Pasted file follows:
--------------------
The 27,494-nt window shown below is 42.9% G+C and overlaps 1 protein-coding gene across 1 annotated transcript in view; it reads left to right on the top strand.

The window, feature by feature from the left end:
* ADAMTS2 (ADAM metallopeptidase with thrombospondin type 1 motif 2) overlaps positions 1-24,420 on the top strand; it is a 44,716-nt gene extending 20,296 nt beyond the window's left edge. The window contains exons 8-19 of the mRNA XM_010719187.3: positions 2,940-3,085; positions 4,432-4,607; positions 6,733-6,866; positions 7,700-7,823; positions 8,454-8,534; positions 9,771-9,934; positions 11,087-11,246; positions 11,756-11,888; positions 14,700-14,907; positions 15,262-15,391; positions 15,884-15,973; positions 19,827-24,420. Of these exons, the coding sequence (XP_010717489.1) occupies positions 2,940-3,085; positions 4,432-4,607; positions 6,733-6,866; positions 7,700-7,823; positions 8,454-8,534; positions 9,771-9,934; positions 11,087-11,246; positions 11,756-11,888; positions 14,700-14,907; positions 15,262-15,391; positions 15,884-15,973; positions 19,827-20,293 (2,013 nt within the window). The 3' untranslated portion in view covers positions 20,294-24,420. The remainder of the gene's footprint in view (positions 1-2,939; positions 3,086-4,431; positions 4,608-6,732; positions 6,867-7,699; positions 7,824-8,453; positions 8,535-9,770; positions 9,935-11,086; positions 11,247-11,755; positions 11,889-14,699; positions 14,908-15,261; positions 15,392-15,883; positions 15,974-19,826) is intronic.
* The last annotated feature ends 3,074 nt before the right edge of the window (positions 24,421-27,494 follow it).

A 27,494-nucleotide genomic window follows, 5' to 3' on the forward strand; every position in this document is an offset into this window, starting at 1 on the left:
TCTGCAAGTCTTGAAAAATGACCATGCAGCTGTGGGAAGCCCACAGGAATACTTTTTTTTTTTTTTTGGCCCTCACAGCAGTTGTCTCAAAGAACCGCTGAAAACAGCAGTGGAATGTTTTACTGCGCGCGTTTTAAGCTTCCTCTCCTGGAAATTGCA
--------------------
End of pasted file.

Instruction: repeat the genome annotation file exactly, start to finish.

The 27,494-nt window shown below is 42.9% G+C and overlaps 1 protein-coding gene across 1 annotated transcript in view; it reads left to right on the top strand.

The window, feature by feature from the left end:
* ADAMTS2 (ADAM metallopeptidase with thrombospondin type 1 motif 2) overlaps positions 1-24,420 on the top strand; it is a 44,716-nt gene extending 20,296 nt beyond the window's left edge. The window contains exons 8-19 of the mRNA XM_010719187.3: positions 2,940-3,085; positions 4,432-4,607; positions 6,733-6,866; positions 7,700-7,823; positions 8,454-8,534; positions 9,771-9,934; positions 11,087-11,246; positions 11,756-11,888; positions 14,700-14,907; positions 15,262-15,391; positions 15,884-15,973; positions 19,827-24,420. Of these exons, the coding sequence (XP_010717489.1) occupies positions 2,940-3,085; positions 4,432-4,607; positions 6,733-6,866; positions 7,700-7,823; positions 8,454-8,534; positions 9,771-9,934; positions 11,087-11,246; positions 11,756-11,888; positions 14,700-14,907; positions 15,262-15,391; positions 15,884-15,973; positions 19,827-20,293 (2,013 nt within the window). The 3' untranslated portion in view covers positions 20,294-24,420. The remainder of the gene's footprint in view (positions 1-2,939; positions 3,086-4,431; positions 4,608-6,732; positions 6,867-7,699; positions 7,824-8,453; positions 8,535-9,770; positions 9,935-11,086; positions 11,247-11,755; positions 11,889-14,699; positions 14,908-15,261; positions 15,392-15,883; positions 15,974-19,826) is intronic.
* The last annotated feature ends 3,074 nt before the right edge of the window (positions 24,421-27,494 follow it).

A 27,494-nucleotide genomic window follows, 5' to 3' on the forward strand; every position in this document is an offset into this window, starting at 1 on the left:
TCTGCAAGTCTTGAAAAATGACCATGCAGCTGTGGGAAGCCCACAGGAATACTTTTTTTTTTTTTTTGGCCCTCACAGCAGTTGTCTCAAAGAACCGCTGAAAACAGCAGTGGAATGTTTTACTGCGCGCGTTTTAAGCTTCCTCTCCTGGAAATTGCA